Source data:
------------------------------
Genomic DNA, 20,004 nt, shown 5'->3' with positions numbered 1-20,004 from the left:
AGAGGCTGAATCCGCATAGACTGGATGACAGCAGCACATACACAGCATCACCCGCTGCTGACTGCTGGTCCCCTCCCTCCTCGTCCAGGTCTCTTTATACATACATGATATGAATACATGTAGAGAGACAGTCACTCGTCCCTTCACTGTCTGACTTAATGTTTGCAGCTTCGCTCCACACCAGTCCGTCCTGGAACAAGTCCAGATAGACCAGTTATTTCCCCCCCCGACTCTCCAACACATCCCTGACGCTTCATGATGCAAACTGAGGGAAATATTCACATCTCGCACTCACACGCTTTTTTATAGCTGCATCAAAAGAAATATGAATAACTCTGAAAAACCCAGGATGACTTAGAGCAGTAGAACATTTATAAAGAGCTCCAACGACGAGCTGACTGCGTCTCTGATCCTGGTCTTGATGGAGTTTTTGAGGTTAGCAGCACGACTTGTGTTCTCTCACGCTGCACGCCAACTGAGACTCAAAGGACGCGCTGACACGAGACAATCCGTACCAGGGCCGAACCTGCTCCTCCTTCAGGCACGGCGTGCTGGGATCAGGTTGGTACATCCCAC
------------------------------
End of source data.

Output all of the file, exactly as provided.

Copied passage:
Genomic DNA, 20,004 nt, shown 5'->3' with positions numbered 1-20,004 from the left:
AGAGGCTGAATCCGCATAGACTGGATGACAGCAGCACATACACAGCATCACCCGCTGCTGACTGCTGGTCCCCTCCCTCCTCGTCCAGGTCTCTTTATACATACATGATATGAATACATGTAGAGAGACAGTCACTCGTCCCTTCACTGTCTGACTTAATGTTTGCAGCTTCGCTCCACACCAGTCCGTCCTGGAACAAGTCCAGATAGACCAGTTATTTCCCCCCCCGACTCTCCAACACATCCCTGACGCTTCATGATGCAAACTGAGGGAAATATTCACATCTCGCACTCACACGCTTTTTTATAGCTGCATCAAAAGAAATATGAATAACTCTGAAAAACCCAGGATGACTTAGAGCAGTAGAACATTTATAAAGAGCTCCAACGACGAGCTGACTGCGTCTCTGATCCTGGTCTTGATGGAGTTTTTGAGGTTAGCAGCACGACTTGTGTTCTCTCACGCTGCACGCCAACTGAGACTCAAAGGACGCGCTGACACGAGACAATCCGTACCAGGGCCGAACCTGCTCCTCCTTCAGGCACGGCGTGCTGGGATCAGGTTGGTACATCCCAC